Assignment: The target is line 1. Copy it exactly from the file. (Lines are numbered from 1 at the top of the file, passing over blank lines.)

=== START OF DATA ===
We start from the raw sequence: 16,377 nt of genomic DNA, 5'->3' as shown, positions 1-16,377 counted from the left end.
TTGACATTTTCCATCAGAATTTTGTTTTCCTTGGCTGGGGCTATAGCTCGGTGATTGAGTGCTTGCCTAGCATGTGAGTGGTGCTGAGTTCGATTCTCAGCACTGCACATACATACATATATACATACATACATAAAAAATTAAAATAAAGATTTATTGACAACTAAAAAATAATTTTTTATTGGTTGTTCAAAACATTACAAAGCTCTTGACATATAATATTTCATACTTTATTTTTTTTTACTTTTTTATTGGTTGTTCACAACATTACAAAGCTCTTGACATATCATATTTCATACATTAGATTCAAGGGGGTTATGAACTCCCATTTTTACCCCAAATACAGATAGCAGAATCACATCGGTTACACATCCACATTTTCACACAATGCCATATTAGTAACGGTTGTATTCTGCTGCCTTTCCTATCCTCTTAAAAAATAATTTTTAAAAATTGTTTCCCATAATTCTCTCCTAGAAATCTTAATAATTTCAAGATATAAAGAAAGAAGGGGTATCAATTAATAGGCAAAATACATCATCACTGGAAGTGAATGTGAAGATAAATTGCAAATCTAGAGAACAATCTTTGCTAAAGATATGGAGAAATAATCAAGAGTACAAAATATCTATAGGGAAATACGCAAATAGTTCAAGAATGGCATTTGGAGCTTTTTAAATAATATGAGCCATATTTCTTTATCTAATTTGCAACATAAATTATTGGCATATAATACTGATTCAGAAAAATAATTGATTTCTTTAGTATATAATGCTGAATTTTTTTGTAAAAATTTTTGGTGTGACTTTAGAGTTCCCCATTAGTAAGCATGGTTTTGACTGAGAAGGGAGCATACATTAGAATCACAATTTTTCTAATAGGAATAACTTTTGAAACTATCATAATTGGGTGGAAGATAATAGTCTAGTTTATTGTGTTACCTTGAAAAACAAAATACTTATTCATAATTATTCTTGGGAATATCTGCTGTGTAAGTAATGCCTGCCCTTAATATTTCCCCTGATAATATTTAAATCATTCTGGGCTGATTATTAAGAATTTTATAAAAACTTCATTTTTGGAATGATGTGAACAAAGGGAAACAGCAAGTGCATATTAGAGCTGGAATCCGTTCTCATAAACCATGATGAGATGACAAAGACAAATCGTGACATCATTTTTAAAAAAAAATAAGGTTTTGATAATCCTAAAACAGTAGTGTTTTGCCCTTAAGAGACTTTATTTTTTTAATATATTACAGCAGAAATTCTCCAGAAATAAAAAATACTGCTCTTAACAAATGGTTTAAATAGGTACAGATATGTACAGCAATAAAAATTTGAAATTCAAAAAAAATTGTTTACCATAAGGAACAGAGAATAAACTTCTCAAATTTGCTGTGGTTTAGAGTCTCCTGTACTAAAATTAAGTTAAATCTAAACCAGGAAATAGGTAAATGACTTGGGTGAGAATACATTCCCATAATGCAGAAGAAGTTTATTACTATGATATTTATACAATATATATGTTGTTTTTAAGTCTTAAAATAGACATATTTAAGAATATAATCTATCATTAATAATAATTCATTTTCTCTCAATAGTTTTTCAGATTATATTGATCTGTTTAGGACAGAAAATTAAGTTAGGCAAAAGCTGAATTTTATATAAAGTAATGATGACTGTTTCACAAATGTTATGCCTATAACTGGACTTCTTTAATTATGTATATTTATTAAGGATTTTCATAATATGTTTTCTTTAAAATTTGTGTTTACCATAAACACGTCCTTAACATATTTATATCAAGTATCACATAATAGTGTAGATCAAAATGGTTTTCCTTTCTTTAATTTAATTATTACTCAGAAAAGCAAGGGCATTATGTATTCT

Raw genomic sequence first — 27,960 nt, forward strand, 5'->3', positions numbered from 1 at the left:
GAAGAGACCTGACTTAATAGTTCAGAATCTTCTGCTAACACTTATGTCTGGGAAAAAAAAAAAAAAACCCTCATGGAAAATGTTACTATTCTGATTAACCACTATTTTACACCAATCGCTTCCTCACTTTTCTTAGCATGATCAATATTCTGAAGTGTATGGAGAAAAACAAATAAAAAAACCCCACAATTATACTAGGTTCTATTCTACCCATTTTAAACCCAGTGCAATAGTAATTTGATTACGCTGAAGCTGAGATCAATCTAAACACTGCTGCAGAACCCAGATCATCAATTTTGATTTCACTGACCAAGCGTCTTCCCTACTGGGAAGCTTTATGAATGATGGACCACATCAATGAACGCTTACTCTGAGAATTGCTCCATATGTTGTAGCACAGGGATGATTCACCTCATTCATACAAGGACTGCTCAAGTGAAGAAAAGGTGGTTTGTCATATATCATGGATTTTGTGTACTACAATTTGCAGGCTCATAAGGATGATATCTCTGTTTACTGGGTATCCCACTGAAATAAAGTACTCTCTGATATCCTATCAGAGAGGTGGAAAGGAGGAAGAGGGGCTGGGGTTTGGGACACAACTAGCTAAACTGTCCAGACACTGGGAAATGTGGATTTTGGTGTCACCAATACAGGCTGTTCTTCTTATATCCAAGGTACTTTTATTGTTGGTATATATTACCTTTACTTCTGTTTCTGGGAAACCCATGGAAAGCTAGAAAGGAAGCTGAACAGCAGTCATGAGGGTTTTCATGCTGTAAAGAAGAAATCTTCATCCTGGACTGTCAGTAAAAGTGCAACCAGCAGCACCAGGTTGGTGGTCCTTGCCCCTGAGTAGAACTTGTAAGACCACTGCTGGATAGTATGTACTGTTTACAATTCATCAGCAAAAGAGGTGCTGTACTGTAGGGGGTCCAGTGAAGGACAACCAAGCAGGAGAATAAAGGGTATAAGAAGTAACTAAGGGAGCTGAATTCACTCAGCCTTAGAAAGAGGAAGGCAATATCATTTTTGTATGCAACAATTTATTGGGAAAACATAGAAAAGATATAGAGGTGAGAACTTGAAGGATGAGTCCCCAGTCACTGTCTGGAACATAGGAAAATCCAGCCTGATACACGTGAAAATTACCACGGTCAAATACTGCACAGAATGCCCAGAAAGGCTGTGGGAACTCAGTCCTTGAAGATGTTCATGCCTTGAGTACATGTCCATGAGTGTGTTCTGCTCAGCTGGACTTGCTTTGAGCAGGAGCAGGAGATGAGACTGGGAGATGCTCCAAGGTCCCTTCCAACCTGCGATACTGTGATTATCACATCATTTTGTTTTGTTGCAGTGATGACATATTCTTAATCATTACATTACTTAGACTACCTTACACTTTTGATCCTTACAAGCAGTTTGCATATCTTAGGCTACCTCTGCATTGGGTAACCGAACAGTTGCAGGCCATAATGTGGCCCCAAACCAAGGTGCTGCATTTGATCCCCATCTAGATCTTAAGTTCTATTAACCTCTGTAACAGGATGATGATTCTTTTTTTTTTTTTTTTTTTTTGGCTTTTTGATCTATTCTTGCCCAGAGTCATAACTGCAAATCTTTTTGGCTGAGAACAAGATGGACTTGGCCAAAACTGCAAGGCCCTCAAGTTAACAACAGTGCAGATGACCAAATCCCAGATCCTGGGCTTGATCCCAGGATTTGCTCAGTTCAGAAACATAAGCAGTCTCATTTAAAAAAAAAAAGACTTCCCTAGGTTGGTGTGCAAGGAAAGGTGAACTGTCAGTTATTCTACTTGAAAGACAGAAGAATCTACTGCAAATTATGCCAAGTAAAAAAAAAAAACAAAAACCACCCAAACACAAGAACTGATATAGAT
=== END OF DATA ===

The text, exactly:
We start from the raw sequence: 16,377 nt of genomic DNA, 5'->3' as shown, positions 1-16,377 counted from the left end.